What is your earliest memory? A family holiday, perhaps, or maybe playing in the park? Shin Dong-huyk’s first memory is from when he was four years old. It is of a public execution.
Shin was born in a slave labor camp in North Korea to a mother who was “awarded” to his father in return for working hard. His family was split up and he was raised to give ultimate loyalty to the authorities. At 23, Shin fled. He is the only person to have escaped from this level of internment facility in North Korea and have survived.
Marc Wiese’s harrowing documentary tells the story of Shin’s time in the camp, his escape and his efforts to come to terms with both his past and his free existence. Interspersed are interviews with two North Korean officials, one who worked at Camp 14 and the other who was a secret policeman. Together, these strands depict a system that is brutal beyond imagination.
Sitting on the floor in his spartan new home – the camp accommodation had no furniture and Shin has evidently not been able to get used to beds and chairs – he recounts tragedy upon atrocity: inmates executed in public for “crimes” such as not working hard enough; children dying from beatings; prisoners kept at near-starvation levels; guards shooting prisoners on a whim, and with impunity.
In George Orwell’s 1984, the main character, Winston Smith, resolves that whatever terror the Party inflicts upon him, it can’t win because it can’t break his love for Julia (it does). Shin does not even have the chance to learn about love. Overhearing a family member plotting to abscond, he alerts the authorities. He does not feel sadness at the inevitable outcome, but believes the punishment fits the crime.
Shin’s own testimony – delivered to the camera with painful pauses as he struggles with the horror of his memories – would carry the film alone, but the interviews with the officers highlight another sinister aspect of the regime in North Korea, what Hannah Arendt, in her book on the Adolf Eichmann trial, termed “the banality of evil”.
As they sit in suits and ties, discussing murder and torture, the two men look not like monsters but bureaucrats. They describe the violent acts they committed matter-of-factly, without obvious guilt or emotion. One smuggled out secretly recorded footage – included in the documentary, and among its most unbearable scenes – of a woman being viciously beaten during an interrogation. Presumably, discovery could well have led to his own death, and the two officers, in their own way, have as difficult a transition to make as Shin.
In the end, it is not the violence, fear or desire for freedom (how would he know what freedom was?) that make Shin go. It’s food. Served maize and cabbage soup for every meal, supplemented by the rats the inmates manage to catch, Shin is agog at the stories of a new, previously wealthy, inmate, who describes attending a barbecue and eating chicken, and he resolves to go over the fence. He doesn’t know what happened to his father as a result of his escape; the viewer is left to surmise.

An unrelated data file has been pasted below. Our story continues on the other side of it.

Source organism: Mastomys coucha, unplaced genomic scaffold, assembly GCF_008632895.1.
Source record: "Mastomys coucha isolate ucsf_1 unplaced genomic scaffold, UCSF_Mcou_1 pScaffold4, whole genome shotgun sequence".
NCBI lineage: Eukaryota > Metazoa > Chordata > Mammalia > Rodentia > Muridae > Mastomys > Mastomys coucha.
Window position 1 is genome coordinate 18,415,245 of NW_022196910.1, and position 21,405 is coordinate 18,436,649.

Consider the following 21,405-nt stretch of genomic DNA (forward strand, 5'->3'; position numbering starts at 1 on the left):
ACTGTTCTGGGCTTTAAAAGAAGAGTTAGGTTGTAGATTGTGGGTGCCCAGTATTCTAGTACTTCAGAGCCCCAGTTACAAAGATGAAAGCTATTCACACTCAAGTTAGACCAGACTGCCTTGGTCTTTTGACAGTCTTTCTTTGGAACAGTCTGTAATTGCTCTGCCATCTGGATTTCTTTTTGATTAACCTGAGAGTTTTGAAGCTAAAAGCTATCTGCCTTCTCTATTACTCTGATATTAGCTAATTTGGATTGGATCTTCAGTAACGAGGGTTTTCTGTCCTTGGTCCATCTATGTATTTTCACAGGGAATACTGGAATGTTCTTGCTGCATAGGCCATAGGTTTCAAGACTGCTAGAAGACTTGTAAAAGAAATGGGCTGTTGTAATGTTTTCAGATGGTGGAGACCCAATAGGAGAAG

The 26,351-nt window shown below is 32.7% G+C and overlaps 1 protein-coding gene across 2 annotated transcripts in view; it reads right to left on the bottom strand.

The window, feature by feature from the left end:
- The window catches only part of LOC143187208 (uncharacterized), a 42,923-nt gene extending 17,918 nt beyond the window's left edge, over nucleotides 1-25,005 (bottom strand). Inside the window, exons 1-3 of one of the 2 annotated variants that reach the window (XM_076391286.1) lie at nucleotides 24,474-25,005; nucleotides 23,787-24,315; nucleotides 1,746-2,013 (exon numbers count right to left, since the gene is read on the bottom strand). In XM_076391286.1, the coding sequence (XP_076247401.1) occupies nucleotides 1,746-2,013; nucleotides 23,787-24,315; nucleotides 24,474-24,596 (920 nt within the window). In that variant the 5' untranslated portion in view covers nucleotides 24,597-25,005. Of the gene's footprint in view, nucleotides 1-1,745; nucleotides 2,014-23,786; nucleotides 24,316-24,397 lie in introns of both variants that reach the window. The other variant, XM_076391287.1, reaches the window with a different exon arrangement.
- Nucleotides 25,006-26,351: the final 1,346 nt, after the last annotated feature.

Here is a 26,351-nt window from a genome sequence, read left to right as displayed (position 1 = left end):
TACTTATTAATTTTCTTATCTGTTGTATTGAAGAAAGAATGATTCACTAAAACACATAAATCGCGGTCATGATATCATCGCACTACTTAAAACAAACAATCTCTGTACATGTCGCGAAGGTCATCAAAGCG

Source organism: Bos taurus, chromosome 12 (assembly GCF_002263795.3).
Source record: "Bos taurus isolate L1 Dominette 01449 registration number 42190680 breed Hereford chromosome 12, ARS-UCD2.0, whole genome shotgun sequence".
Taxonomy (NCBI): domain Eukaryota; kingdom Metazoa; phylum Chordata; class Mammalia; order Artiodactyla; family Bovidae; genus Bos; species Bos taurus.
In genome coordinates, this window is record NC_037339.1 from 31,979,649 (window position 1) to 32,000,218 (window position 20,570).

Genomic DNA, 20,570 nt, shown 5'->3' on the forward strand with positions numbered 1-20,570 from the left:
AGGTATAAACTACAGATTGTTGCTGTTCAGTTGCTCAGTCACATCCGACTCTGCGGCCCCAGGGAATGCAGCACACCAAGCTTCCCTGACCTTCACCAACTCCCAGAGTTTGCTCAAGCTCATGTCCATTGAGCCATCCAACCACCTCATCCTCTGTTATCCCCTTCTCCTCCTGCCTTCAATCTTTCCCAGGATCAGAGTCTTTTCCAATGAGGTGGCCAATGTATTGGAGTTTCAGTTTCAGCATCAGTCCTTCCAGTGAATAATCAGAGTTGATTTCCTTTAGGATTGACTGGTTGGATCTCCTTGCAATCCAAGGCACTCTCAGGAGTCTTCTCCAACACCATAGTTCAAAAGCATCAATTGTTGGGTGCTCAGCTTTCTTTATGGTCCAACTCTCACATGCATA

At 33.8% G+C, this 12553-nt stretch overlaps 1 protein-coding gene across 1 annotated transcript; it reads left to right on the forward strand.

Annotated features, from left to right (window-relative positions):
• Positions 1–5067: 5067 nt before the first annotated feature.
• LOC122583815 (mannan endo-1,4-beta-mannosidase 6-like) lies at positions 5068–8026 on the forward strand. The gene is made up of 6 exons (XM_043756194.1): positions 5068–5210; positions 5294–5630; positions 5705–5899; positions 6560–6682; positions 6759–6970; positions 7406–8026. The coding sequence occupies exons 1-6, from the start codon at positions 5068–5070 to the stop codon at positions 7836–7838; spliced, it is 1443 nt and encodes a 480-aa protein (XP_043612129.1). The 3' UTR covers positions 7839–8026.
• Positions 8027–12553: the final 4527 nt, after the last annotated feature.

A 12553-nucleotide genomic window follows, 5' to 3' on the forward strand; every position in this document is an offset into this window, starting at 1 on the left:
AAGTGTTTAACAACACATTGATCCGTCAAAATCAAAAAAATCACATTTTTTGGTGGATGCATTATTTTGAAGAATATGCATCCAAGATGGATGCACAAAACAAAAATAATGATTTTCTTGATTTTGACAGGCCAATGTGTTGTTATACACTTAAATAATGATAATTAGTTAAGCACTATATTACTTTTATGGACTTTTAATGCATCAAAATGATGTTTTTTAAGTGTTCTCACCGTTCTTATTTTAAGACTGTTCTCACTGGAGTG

The documentary is understated: given its extreme subject matter, there is no need to ramp up the tension. Some of the most poignant moments depict Shin in his new life as a human rights activist. He’s shown with a group of young Americans organizing his speaking tour. They welcome him warmly, and physically he doesn’t look out of place among them: as you would expect they are an ethnically diverse bunch, all about his age, and he has adopted Western fashions. However, while the other activists are relaxed and enjoying themselves, giving high fives and good-naturedly whooping, Shin seems outside it all. With friendship, fun and camaraderie alien concepts throughout his childhood, his scars run deeper than the burns and bow-leggedness caused by his torture in the facility jail.
The most evocative comment on camp conditions comes when Shin describes his first view of a world outside the prison. After escaping he reaches a local town, where he is astonished to see that people do not have to salute passing officers, can talk freely and happily, and dress in bright-colored clothes that they enjoy wearing. “To me it seemed like heaven,” says Shin. He’s talking about North Korea!
Though it makes disturbing viewing, Camp 14: Total Control Zone is gripping, both for its rare insight into one of the most closed off places on earth, and for the psychological phenomenon of someone who had never known concepts from love and freedom to money encountering them all for the first time. As the film concludes, the abiding image is of Shin, travelling freely in South Korea but dreaming of going “home”. On a train, sunlight throws the shadow of some grating onto him, giving the impression that he has the imprint of bars across his face. In a way, he does.